Venipuncture has been reported to be the most common painful event for a hospitalized child (1). Pain and fear associated with this seemingly trivial procedure often assumes disproportionate magnitude, especially in children. The percentage of pediatric patients experiencing acute behavioral distress while undergoing routine venipuncture has been reported to range from 28% to 83% (2). Methods such as application of EMLA cream, ethyl chloride spray, distraction tactics, and cough tricks have been used to minimize venipuncture pain (3–6). Valsalva during venous cannulation has been reported to be effective for reducing venipuncture pain in adults (7). Inflation of a balloon by a pediatric patient during venipuncture may result in a Valsalva maneuver and thereby decrease pain. In addition, balloon inflation may also act as a distraction. The present study was therefore designed to evaluate the efficacy of balloon inflation on venipuncture pain in pediatric patients.
After obtaining approval of the institute’s ethical committee and written informed consent from parents; 75 consecutive children (6–12 yr), ASA physical status I–II, undergoing various routine surgical procedures, were included in this prospective, randomized study.
Seventy-five consecutive pediatric patients were randomized with a computer generated table of random numbers into 3 equal groups of 25 each. Group I (control) patients did not press a rubber ball nor were they asked to inflate a balloon; Group II (distraction) patients were given a rubber ball (which produces a squeaky sound on being compressed) in the palm of their hand which was not to be cannulated. The patients were asked to alternately compress and release the ball; Group III (balloon) patients were asked to inflate a balloon at least for 20 s before initiation of the venipuncture. The cannula insertion was performed during the act of forceful expiration.
Children with delayed milestones, cardiac or neurological impairment, or failure to cannulate on the first attempt were excluded from the study. During preoperative visits the same anesthesia registrar (RSS) explained the procedure to the children and their parents and also taught them how to rate venipuncture pain. Patients were premedicated with syrup promethazine hydrochloride 0.5 mg/kg 2 h before venipuncture. Children were accompanied by their mothers in the preoperative area where the venipuncture was performed. Anxiety of each child at arrival in the preoperative area was rated by the Yale preoperative anxiety scale (0–100 scale) (8). The children were calmed throughout by the same anesthesia registrar (RSS) who also demonstrated to the children how to press on the rubber ball and how to inflate the balloon.
Depending on age a patient was either sitting in his/her mother’s lap or was asked to sit on a preoperative bed. A vein on the dorsum of the nondominant hand was identified and patients were asked to turn their head to the opposite direction. Then, depending on group allocation, patients were asked to inflate a balloon, press the rubber ball or were advised to do nothing. A small plastic hollow pipe was attached to the end of the balloon from where it is inflated and fixed to make the assembly easier to hold with one hand, thus making the act of inflation easier. Throughout the study period whenever patients were handed a rubber balloon to inflate they were always under the supervision of an anesthesia registrar (RSS) and a staff nurse. After 20 s of forced exhalation a manual venous tourniquet was applied and peripheral venous cannulation was attempted. Peripheral venous cannulation with a 22-gauge cannula (Angiocath SP™; Becton Dickinson India Ltd.) was performed by the same anesthesia registrar in all patients. Assessment of pain during venipuncture was done by using a 10-cm visual analog scale (VAS). This scale was placed on the back of the pain face scale, a scale which displays a sequence of faces ranging from a pleasant facial expression on one end to a highly distressed facial expression on the other end (9). Children were asked to place the sliding marker between these two extreme facial expressions indicating the degree of pain experienced during venipuncture. VAS scores of 1–3 were rated as mild, 4–6 as moderate, and >6 as severe.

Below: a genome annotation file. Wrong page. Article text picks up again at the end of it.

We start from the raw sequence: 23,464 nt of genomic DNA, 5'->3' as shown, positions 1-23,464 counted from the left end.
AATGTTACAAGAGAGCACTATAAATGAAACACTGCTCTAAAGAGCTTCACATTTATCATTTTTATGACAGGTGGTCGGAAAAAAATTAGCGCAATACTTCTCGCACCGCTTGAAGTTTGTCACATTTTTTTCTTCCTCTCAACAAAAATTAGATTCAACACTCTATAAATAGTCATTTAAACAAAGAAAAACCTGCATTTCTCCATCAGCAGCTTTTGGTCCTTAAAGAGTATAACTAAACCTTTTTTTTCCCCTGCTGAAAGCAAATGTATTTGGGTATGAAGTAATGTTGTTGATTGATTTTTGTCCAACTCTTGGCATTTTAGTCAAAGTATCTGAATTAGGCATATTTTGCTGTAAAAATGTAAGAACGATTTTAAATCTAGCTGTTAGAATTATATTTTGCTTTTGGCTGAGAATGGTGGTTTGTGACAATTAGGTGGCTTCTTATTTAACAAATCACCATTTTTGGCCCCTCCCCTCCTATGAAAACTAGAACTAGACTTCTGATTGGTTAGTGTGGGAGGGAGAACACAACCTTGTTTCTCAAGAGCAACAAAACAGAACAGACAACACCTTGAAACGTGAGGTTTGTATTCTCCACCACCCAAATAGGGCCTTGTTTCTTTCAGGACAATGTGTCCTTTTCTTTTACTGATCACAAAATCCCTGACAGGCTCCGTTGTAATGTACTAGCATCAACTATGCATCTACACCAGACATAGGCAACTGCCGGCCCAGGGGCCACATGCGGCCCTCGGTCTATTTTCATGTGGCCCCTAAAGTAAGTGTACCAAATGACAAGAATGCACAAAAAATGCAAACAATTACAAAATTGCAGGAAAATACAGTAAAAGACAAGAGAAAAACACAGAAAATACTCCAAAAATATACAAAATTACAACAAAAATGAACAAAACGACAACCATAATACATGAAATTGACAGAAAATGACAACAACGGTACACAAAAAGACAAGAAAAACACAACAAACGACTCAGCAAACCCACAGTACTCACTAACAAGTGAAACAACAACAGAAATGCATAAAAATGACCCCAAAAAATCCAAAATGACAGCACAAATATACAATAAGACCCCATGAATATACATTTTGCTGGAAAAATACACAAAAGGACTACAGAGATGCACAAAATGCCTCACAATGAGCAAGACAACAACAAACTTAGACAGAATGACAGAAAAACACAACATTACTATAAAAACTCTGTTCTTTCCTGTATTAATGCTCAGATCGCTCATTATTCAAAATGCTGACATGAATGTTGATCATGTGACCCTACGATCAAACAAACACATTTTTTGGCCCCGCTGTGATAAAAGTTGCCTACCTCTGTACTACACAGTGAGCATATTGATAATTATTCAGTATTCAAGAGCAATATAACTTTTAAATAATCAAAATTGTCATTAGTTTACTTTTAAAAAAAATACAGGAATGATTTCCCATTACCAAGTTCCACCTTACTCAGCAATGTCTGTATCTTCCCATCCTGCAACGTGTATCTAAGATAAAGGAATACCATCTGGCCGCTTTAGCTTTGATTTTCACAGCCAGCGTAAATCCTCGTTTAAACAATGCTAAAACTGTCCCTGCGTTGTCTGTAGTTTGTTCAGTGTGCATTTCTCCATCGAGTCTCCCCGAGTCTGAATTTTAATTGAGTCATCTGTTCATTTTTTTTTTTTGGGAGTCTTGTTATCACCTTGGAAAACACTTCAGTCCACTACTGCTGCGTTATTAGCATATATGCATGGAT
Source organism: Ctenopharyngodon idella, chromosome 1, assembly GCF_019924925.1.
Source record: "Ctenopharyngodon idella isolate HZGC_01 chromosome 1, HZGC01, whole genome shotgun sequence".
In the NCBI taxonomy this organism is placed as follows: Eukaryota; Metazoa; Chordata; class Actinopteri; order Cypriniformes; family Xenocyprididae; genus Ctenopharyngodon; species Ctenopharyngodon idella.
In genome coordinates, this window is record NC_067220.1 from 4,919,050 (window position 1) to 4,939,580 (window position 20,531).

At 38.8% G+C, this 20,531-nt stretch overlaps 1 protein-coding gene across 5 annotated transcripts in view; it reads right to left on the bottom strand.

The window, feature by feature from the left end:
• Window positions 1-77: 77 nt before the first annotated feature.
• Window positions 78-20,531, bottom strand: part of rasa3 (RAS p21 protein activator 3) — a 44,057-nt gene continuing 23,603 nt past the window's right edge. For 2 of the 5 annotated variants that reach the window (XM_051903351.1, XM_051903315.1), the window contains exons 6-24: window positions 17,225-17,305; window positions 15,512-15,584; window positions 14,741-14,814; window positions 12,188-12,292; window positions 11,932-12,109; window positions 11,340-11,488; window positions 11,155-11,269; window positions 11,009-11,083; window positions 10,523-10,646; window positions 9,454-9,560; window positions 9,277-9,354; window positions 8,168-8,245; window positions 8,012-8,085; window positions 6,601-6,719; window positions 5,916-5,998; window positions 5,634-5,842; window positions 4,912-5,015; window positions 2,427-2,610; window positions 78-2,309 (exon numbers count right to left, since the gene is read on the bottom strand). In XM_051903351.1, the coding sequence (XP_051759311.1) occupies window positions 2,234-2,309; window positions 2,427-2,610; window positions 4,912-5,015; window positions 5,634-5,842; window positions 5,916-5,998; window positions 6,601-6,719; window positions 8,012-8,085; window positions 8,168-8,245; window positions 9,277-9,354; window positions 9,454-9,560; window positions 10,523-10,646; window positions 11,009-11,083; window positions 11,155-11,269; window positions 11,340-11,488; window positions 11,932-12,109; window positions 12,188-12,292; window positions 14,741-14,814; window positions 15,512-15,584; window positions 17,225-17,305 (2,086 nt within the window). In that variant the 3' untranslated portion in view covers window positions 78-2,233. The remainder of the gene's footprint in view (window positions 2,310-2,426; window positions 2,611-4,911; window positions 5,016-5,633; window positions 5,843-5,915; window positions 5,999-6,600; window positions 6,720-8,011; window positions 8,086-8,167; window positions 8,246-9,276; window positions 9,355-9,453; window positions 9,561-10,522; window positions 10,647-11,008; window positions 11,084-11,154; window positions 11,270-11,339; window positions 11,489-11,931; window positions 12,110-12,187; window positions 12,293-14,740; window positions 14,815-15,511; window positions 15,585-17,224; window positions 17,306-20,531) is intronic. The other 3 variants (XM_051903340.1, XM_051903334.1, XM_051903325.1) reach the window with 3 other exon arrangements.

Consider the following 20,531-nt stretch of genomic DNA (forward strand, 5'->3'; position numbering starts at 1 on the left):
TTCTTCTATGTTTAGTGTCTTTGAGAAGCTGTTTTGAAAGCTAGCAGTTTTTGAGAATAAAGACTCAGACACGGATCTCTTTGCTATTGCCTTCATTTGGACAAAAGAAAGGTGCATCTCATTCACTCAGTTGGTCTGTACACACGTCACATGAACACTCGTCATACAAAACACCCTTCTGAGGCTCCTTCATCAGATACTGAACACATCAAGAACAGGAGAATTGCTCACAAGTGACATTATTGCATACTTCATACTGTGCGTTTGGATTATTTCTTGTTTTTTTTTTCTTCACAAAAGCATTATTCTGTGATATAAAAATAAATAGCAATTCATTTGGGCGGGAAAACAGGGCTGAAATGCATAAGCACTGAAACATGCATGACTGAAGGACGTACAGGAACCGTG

The incidence of pain was compared with a z-test. Nonparametric data such as severity of pain (mild, moderate, and severe) were calculated with Fisher’s exact test. For comparison of VAS scores the Mann-Whitney test was used. The package SPSS 9.0 (SPSS Inc., Chicago, IL) was used for statistical analysis. P < 0.05 was considered as significant. Presuming that inflation of balloon during venipuncture would reduce venipuncture pain by 40%; power analysis, with α = 0.05, β = 0.95, showed that we would need to enroll 25 patients in each group.